Working on an authoritative online game using LiteNetLib. I've been reading about building a game network protocol and I'm feeling stuck with the "challenge" implementation.

  • The client requests a connection with the server.
  • The server then returns some sort of challenge (that only the client should be able to solve?).
  • The client returns the solution and the server allows the connection.

The first thing that I don't get is how to have a "pending" connection without accepting it to begin with. With LiteNetLib, this is how the server handles incoming connections:

listener.ConnectionRequestEvent += request =>
    if(server.ConnectedPeersCount < 10 /* max connections */)

From the looks of it, the server must decide whether to allow the client or not at this very instant. If I want to send or receive a challenge, I need to accept the connection first don't I? But that would defeat the point of the challenge implementation.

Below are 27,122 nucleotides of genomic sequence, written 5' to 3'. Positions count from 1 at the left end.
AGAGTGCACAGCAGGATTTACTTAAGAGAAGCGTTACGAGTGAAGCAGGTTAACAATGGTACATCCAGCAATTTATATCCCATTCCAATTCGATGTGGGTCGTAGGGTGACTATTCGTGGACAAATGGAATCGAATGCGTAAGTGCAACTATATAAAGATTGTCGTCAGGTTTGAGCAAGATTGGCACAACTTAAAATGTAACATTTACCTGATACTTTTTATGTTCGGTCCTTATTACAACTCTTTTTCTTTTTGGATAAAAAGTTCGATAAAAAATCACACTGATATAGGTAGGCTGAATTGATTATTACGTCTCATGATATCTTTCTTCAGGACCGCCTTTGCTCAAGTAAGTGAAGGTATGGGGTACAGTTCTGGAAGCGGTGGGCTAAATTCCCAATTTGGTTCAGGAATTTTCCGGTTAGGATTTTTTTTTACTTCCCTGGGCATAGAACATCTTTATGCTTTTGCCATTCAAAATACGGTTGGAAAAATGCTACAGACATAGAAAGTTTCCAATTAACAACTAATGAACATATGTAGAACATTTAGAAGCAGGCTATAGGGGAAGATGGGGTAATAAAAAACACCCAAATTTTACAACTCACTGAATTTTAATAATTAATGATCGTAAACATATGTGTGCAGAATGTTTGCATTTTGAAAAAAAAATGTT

Is there a resource with an example of how this is done? The article doesn't really go into detail, and when I google things like "online game protocol challenge request packet" the results aren't quite related (almost as if the concept was coined by that article).

  • \$\begingroup\$ The challenge just needs to be any random, unpredictable value that an attacker couldn't realistically guess. The reason it's a "challenge" is because the server is sending that information to the client's IP and port, so if an attacker is using a spoofed IP, they won't receive the challenge packet from the server because it will go to whoever actually owns that IP address. It's the same as sending someone a verification email when they sign up for a website. You can sign up with someone else's email address trivially, but you won't be able to verify unless you can actually read their email. \$\endgroup\$
    – Dan
    Jul 31 '21 at 4:45

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